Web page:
Karten 13 Karten
Lernende 12 Lernende
Sprache English
Stufe Universität
Erstellt / Aktualisiert 07.12.2017 / 02.07.2018
Lizenzierung Keine Angabe
0 Exakte Antworten 13 Text Antworten 0 Multiple Choice Antworten
Fenster schliessen

What is prescriptivism and who holds prescriptive views (3 examples)?

Prescriptivism: Languages have a set of externally set rules that speakers should follow.

Who: Dictionary writers, grammar writers, government institutions (media, education, civil service, etc.) employers, parents, everyone?

Fenster schliessen

What is descriptivism and for what historical and linguistic reasons is it used?

Descriptivism: Interest in how people actually speak.

Historical reasons: e.g. the development of English from Indo-European

Linguistic reasons: all varieties have fully functioning grammars acquired by native speakers.

Fenster schliessen

How do pre- and descriptivist views on grammar differ?

learned vs. acquired.

prescriptivist views treat grammar as external set of rules imposed from outside by authority.

descriptivist views treat grammar as complex and abstract human system, not imposed overtly.

Fenster schliessen

What attitudes towards language to we leave school with?

We acquire prescriptivist views through school. A sense of what is 'right' or 'wrong' and what can and cannot be written. Prioritise written over spoken. Language structure= tied to written language.

Fenster schliessen

Why do sociolinguists call standard languages artificial?

  • Socially and historically created
  • derived from national elites and supported through institutions of power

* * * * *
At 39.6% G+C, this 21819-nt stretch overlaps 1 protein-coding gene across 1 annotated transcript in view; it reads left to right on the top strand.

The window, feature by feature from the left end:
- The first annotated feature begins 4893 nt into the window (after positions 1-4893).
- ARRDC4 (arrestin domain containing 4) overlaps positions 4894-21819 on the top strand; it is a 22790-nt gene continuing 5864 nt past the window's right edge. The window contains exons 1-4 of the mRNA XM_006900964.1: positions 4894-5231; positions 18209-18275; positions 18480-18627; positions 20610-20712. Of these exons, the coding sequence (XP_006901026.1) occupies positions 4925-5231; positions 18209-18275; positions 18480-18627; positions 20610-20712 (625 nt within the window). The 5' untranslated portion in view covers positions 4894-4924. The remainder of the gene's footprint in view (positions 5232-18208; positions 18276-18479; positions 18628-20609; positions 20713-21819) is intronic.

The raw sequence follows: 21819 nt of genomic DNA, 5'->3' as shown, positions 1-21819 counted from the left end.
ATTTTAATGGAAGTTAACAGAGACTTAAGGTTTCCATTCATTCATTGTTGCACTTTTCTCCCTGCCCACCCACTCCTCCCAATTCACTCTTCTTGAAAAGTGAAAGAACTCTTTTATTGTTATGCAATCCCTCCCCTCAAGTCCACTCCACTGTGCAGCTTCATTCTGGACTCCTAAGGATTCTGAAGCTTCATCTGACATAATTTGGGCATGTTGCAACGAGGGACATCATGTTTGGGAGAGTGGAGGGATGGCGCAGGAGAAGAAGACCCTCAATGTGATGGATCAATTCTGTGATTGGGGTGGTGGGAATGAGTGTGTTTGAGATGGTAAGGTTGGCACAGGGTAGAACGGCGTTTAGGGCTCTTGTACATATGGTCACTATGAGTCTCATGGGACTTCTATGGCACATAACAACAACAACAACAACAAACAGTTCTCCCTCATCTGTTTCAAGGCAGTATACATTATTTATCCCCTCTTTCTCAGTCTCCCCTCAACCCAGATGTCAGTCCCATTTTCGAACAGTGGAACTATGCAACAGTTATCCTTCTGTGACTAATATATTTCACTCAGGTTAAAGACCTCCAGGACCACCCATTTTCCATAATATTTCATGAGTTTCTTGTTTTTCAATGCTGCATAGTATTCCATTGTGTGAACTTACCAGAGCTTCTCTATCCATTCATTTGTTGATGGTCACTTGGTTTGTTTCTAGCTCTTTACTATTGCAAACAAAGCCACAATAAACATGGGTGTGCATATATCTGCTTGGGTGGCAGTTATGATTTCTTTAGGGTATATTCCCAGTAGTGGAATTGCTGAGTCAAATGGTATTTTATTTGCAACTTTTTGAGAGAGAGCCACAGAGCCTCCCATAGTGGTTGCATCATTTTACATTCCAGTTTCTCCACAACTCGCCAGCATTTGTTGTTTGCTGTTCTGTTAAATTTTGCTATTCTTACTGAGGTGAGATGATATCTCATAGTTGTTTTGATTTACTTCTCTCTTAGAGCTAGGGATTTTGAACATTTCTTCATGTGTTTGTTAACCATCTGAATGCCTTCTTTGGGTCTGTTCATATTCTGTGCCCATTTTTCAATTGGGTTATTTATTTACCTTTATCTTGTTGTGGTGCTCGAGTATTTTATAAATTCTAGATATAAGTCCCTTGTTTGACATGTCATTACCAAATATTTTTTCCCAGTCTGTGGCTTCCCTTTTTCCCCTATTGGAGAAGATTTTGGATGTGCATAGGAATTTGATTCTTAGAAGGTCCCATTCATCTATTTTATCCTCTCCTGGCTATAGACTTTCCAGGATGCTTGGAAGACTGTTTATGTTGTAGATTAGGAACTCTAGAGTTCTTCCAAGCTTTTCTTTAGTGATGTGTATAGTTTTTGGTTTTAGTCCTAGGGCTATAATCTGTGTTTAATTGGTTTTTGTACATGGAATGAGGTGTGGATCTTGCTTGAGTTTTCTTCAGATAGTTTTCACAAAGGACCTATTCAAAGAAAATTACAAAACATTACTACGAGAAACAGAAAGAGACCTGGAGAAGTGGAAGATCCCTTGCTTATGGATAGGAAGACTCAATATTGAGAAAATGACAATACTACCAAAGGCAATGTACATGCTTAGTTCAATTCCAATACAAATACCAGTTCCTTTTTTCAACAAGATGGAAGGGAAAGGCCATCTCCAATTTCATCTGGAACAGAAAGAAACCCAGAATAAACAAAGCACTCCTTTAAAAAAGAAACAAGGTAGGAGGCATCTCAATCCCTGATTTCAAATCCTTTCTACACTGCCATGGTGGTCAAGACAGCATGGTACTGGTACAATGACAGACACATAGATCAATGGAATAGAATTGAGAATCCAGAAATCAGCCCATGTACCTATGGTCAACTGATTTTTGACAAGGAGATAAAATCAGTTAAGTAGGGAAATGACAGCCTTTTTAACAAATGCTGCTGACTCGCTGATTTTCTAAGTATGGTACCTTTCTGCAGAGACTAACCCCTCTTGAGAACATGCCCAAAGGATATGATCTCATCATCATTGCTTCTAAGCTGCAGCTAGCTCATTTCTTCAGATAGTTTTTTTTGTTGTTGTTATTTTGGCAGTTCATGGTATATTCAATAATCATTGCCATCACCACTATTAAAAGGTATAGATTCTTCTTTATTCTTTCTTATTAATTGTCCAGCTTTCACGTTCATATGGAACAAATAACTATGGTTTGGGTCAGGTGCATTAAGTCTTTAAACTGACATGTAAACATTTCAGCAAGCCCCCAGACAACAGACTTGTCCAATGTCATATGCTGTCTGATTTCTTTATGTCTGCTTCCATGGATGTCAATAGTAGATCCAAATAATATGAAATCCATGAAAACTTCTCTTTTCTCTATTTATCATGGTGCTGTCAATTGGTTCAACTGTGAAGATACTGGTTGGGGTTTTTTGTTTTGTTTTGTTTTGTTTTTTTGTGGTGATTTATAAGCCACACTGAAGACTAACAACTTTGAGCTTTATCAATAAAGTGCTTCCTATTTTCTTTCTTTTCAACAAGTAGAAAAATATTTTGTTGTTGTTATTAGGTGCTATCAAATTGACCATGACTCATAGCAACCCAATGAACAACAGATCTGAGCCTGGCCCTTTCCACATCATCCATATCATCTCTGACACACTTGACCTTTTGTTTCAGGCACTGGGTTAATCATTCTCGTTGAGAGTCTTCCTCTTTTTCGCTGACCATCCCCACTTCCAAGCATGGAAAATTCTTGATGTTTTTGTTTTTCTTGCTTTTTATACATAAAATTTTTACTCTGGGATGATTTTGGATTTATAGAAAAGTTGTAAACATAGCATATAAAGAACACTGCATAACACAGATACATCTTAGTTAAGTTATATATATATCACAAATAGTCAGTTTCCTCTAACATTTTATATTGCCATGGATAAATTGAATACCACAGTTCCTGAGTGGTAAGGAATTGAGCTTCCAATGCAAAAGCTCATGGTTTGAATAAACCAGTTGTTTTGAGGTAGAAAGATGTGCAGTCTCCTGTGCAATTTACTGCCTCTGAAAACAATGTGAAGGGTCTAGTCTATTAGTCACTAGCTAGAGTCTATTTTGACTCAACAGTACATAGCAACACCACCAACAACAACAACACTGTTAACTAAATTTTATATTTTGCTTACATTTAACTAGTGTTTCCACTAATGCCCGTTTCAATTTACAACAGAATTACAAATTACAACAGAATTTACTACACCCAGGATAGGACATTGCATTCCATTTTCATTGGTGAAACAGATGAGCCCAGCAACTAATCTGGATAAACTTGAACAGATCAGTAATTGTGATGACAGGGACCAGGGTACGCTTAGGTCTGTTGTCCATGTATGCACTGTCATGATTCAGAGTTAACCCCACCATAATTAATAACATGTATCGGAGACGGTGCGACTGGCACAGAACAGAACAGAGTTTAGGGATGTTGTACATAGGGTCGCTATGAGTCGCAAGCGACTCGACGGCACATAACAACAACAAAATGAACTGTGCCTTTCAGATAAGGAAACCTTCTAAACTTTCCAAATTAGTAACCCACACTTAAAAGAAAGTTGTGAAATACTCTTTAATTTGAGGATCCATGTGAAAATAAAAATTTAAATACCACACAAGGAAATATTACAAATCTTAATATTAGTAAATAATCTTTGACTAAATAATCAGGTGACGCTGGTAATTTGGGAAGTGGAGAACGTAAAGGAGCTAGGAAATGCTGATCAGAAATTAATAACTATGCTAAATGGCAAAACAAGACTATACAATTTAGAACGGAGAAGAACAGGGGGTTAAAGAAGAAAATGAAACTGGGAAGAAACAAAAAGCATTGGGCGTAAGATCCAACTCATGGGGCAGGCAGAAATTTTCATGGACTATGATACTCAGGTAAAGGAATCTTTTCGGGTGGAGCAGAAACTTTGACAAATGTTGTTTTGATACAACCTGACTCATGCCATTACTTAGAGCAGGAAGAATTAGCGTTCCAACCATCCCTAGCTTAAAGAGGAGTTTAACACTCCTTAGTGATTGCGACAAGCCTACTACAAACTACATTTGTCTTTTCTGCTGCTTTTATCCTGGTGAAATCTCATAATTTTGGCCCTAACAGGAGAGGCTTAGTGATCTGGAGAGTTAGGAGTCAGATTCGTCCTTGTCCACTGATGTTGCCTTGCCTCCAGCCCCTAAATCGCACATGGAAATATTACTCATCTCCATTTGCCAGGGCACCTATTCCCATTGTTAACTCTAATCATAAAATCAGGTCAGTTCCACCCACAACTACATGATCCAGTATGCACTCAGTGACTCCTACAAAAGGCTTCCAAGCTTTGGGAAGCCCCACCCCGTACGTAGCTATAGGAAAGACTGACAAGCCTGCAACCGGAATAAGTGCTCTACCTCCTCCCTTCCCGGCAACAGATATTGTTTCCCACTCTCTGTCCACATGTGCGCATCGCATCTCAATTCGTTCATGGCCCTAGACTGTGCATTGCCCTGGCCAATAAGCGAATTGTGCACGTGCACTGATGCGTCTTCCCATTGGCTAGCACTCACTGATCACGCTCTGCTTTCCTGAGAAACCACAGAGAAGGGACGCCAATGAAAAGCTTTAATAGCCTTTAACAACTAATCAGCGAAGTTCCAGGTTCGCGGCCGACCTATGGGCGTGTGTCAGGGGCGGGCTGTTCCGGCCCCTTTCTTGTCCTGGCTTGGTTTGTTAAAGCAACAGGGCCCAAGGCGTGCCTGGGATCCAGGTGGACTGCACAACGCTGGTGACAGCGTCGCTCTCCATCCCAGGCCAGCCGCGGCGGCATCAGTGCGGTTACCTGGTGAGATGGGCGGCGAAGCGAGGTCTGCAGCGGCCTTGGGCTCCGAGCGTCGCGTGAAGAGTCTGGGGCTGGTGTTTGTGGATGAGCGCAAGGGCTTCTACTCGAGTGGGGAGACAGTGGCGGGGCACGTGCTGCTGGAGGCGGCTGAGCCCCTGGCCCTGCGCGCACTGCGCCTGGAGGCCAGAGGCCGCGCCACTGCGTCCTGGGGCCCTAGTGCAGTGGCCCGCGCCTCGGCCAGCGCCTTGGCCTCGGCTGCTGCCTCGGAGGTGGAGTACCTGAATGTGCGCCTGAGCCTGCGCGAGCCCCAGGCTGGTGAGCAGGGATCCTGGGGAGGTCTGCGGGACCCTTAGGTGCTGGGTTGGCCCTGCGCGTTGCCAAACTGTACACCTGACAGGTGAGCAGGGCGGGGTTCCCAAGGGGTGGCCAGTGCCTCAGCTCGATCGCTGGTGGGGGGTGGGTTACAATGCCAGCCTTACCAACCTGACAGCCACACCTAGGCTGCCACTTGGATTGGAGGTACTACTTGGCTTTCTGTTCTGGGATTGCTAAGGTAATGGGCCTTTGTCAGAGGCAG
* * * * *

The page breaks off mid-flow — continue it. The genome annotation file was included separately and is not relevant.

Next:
• codified in an attempt to get rid of variability
  • Often seen as symbol of national unity, distinctiveness, prowess and prestige
  • The NORM, seen as correct and proper
  • trigger a complaint tradition
Fenster schliessen

What other aspects (apart from being artificial) don't sociolinguists like about standard languages?

  1. symbols of political power, rather than based on linguisitic distincitiveness (e.g. Yugoslavia)
  2. Linguistically odd, as they suppress language variation. Std English does not permit much variability
  3. Most 'tidy' in their written form; but writing is learnt not acquired. Speech and song = naturally human. BUT knowlege of spoken grammars is poor in comparison to written. 
  4. don't have native speakers: they are ideological
  5. They conserve odd forms (e.g. 3rd pers. sing. 's')
  6. They're not the only one with norms anyway! Every variety/community needs them
Fenster schliessen

What are some of the differences between writing and speech?

 - no paralinguistic cues
 - unspoken background language
 - largely solitary, not so social;
 - doesn't permit vagueness, ellipsis, ambiguitiy, etc. to the same extent
 - planned, context-free, elaborated, permanent, learned

Fenster schliessen

1 Kommentare

  • 08.12.2017
    Kommentar gelöscht

How do standard language forms oppress non-standard ones?

Constant standard use in formal contexts by powerful people leads speakers to:

  • combine use of standard with non-standard forms in their speech;
  • absorb attitudes of linguistic inferiority about the non-standard form;
  • assume the standard form denotes correctness, civilization, education, truth, etc.
  • internalize 'standard ideologies'.